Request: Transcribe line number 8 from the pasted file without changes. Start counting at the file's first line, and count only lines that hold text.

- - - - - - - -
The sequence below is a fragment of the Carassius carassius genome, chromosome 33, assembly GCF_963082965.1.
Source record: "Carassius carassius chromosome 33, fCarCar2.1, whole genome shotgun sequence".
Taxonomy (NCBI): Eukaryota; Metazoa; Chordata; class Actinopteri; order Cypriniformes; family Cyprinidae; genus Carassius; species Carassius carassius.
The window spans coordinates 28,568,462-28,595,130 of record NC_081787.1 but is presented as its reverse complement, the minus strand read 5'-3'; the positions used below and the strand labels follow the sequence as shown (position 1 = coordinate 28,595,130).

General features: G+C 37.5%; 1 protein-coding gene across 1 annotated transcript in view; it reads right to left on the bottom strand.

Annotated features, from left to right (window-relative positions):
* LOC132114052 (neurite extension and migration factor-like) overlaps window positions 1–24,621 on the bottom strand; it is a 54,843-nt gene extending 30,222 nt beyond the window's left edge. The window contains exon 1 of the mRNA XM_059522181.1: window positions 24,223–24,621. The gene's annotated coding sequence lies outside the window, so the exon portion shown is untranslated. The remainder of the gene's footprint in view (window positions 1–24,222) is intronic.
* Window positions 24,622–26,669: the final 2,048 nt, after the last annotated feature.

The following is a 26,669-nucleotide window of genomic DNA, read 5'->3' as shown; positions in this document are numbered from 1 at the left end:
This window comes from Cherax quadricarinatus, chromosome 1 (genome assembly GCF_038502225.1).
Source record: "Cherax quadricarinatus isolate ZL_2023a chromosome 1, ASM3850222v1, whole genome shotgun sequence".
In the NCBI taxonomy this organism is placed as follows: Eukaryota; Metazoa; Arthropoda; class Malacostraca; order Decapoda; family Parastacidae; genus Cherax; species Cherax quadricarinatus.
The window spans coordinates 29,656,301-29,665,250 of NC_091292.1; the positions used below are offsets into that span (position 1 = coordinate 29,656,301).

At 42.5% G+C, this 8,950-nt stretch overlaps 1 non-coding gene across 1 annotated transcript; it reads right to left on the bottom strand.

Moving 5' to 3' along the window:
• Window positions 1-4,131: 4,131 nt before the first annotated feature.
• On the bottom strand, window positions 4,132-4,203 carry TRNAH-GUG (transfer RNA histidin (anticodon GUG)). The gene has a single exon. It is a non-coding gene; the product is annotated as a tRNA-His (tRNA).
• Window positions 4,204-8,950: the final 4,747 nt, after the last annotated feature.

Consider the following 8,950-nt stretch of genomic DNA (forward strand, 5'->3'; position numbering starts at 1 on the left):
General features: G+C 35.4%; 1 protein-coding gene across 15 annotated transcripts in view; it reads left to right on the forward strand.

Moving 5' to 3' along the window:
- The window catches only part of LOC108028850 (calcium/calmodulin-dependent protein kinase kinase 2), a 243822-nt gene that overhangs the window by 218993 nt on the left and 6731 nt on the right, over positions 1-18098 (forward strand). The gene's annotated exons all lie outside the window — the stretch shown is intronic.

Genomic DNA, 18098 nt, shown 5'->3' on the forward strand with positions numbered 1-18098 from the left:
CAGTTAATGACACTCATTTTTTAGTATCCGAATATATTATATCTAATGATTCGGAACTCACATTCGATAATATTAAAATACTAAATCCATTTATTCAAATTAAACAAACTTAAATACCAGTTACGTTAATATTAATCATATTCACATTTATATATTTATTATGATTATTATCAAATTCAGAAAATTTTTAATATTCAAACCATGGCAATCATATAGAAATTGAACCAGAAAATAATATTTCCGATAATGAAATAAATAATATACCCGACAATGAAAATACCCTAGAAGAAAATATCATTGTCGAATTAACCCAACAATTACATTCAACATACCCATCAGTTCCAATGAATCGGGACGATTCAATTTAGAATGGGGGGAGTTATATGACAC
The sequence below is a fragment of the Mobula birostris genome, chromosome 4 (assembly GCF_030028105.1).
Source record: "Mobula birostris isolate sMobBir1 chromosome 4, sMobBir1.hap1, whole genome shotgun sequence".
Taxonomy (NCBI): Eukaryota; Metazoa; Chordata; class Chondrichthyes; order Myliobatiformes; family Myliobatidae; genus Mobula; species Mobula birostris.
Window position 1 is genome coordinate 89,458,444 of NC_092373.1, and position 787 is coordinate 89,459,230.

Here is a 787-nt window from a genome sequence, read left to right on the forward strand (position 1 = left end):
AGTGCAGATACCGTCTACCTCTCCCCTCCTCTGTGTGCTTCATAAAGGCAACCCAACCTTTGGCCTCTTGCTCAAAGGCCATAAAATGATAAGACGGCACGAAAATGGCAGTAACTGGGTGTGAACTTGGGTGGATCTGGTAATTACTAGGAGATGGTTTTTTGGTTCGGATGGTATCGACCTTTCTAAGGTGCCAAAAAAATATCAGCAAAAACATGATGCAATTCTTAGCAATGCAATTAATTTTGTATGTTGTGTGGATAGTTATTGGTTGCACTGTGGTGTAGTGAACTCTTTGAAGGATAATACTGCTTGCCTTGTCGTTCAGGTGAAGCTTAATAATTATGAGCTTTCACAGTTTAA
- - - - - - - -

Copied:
* Window positions 24,622–26,669: the final 2,048 nt, after the last annotated feature.